The other day I was thinking about what other churches are doing to generate enthusiasm and growth. I'd like to start a new series of entries on this blog, appropriately titled "The Spotlight". This series would contain the great things that are going on in our churches within the Southern Maryland Emmaus community! I'm asking all church POC's to look around at some of the great things going on and send them to me and we'll figure out a way to promote these great activities.
With the issuance of new Reunion Group cards by the Upper Room -- in which the Prayer to the Holy Spirit has two word changes, we thought it a good time to share some background with regard to the Prayer to the Holy Spirit. The words that have been changed are in parenthesis, and is immediately followed by the new word. The revised prayer is, therefore, much more personal.
"Come, Holy Spirit, fill the hearts of your faithful and kindle in (them) us the fire of your love. Send forth your Spirit, and (they) we shall be created. And you shall renew the face of the earth. O God, who by the light of the Holy Spirit did instruct the hearts of the faithful, grant that by the same Holy Spirit we may be truly wise and ever enjoy your consolations. Through Christ our Lord. Amen."
In explaining the format of the weekly group reunion, it is written, "The group begins the meeting by reciting the prayer on the card. The 'Prayer to the Holy Spirit' is a centuries-old prayer paraphrase of Psalm 104:30, which celebrates God's sovereignty over humanity and the Spirit's recreative work in this world.
The opening prayer is a reminder that the reason for meeting is not only to be with one another; it is to gather with openness to the renewing presence of the Holy Spirit. The prayer signifies the group members' recognition that the Spirit accompanies them in their daily walk and in their weekly gathering, just as the spirit of Jesus accompanied the two disciples on the walk to Emmaus that first Easter afternoon."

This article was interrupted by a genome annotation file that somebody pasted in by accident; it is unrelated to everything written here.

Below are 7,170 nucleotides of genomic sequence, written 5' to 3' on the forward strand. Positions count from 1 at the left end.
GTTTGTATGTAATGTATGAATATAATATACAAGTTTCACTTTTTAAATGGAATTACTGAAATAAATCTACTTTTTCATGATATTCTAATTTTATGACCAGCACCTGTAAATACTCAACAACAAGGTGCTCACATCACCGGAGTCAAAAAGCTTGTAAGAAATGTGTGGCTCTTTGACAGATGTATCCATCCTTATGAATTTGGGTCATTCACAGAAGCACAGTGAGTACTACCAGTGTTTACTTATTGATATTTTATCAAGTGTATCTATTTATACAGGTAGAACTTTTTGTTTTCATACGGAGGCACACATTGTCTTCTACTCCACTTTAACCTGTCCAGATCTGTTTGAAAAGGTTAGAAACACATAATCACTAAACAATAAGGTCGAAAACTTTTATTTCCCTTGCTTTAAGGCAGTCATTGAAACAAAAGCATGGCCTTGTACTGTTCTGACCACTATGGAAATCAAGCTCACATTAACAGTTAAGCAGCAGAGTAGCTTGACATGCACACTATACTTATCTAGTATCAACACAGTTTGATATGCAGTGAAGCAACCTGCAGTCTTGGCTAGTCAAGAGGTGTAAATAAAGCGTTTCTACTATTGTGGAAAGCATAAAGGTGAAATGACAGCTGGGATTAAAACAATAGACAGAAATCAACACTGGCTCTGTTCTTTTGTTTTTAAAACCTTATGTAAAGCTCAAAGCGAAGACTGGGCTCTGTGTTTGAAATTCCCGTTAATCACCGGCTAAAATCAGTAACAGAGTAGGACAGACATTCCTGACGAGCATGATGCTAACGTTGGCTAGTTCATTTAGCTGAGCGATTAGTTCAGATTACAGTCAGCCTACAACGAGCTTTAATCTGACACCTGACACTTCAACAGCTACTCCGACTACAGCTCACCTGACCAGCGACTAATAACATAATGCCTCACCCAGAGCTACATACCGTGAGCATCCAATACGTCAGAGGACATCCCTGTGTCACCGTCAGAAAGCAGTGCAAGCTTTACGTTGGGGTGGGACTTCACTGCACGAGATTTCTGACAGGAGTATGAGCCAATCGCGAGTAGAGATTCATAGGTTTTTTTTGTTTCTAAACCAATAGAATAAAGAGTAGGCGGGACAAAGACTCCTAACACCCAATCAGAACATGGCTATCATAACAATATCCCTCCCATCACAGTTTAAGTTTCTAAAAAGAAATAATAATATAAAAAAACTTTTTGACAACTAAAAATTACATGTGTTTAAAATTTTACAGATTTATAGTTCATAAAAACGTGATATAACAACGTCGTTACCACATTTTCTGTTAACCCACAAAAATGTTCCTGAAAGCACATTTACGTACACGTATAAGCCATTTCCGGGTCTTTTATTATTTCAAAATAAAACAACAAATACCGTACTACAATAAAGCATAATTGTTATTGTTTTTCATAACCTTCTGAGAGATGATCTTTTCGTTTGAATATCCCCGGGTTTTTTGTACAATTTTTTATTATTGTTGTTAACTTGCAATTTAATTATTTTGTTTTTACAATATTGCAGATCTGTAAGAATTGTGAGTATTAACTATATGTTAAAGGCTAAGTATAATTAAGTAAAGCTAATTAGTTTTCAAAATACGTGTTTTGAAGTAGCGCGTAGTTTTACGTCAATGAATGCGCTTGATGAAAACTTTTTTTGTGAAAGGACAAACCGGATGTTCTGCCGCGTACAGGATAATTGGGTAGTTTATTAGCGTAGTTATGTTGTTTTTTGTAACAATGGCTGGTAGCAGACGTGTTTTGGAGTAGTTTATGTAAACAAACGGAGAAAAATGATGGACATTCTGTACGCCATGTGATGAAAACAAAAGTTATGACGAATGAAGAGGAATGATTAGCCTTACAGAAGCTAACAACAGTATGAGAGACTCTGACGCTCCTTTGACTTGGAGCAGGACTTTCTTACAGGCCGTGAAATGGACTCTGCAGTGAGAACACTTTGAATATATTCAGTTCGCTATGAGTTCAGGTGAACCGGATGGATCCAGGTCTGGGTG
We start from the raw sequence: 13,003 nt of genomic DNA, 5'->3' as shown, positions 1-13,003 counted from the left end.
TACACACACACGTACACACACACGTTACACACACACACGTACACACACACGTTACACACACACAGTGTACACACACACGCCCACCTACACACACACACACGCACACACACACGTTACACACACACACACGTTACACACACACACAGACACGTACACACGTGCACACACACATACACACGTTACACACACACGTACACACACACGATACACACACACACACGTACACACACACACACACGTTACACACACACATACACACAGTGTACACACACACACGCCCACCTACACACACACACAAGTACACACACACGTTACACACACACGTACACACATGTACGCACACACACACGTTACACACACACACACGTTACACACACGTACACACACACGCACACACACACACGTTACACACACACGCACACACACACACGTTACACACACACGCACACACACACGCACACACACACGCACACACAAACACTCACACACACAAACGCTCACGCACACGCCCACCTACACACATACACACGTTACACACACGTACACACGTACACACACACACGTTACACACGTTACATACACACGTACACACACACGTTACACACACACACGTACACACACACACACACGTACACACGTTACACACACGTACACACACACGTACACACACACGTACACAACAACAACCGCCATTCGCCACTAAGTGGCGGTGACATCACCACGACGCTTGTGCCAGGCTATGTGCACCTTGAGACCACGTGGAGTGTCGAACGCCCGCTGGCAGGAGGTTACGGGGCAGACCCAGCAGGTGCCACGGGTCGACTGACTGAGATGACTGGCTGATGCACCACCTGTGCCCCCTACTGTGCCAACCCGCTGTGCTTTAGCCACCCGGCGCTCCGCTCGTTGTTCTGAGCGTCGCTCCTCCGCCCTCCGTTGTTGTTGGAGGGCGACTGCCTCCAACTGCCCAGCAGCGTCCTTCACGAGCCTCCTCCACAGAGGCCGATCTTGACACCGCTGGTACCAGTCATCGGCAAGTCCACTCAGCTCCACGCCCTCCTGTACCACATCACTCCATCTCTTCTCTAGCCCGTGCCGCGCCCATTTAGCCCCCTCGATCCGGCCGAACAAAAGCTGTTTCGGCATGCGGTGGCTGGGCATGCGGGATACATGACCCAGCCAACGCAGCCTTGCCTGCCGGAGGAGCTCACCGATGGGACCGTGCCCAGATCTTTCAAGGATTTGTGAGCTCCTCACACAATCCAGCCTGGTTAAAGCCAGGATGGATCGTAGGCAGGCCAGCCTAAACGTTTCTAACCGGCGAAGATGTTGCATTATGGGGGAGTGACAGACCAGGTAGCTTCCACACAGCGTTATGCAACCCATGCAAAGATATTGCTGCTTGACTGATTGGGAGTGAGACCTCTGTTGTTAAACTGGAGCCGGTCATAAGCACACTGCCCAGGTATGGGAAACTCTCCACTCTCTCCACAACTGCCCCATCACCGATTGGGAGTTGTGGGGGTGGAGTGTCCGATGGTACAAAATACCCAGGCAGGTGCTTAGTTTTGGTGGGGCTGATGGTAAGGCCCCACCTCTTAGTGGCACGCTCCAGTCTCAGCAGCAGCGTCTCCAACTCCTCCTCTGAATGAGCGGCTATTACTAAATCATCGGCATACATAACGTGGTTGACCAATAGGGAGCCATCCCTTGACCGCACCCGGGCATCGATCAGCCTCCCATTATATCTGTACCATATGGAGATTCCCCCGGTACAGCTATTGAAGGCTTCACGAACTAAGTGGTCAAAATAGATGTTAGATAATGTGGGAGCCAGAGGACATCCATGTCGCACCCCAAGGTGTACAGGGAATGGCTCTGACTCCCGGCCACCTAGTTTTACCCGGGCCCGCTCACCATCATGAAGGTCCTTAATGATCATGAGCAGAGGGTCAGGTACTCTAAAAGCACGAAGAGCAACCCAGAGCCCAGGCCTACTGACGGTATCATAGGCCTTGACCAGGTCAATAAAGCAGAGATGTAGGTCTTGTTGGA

Ref: Emmaus Library Series booklet, The Group Reunion, page 17.
I just wanted to make a brief comment that this spring's Men's Walk went very well. I spoke with several members of the walk and the weekend Lay Director, Dean Gass, and everyone said it was a great time!
I was really impressed with the way all of the weekend activities went. They were very smooth, and it was quite evident that Len Lent and Chester Willett (and countless others) did a fantastic AGAPE job!
Two thousand years ago a young boy was probably playing in the villages in what is now Israel. He didn't celebrate Christmas at the time, he didn't ask for gifts or toys to be given to him, he didn't ask to see Santa Claus. He didn't need diamond and gold jewelry or fancy clothes to impress others. He was content spending his time growing up and teaching others about humility. I can imagine that life must have been difficult for this young boy because he knew everything. In time, the young boy knew what the future held, and he graciously accepted his role.
He lived in a time where there was no central heat, no automobiles, no television, no computers or MP-3's, and he had no shopping malls to hang out at. He was not greedy, and he shared everything he had. All he had was his family, friends, and strangers to keep him company. He spent the next several years talking with people about faith, and the need for doing what was right. Toward the end of his life, he had people coming from miles around to hear him talk about life and how they should live. He became quite popular, and before long, the people would turn on him. Ultimately, the people would demand his death.
He gave so others would be forgiven for their sins. He put up with intolerable pain so that others would not have to suffer. Jesus gave his life to save humanity.
During this Christmas season, we should all take a moment to stop what we are doing and honor Jesus by saying "thank you." We should take the time to say some kind words to our neighbors and to strangers on the streets. We should take some time to reflect back on our lives and say "thank you" for the gifts and talents that we have. We need to take a moment to say "what can I do different to help others in need?" We should be grateful for our lives, our families, our friends, and for our abilities to provide for others. To give ourselves, in remembrance of Him.
Rev. Dr. Bruce Jones found a wonderful song on YOU TUBE that he shared with members of La Plata UMC, and I'd like to pass this on to the Southern maryland Emmaus community as well.
For everyone in the Southern Maryland Emmaus commuunity, I pray that you and your families have a wonderful Christmas and a safe and Happy New Year!
Could you please pray for my sister and me as we are trying to get the headstone for my mother's grave? We put down a down payment but still need $880 by January. We want to be able to just walk up to her grave without trying to remember where it is. God is good. Thank you.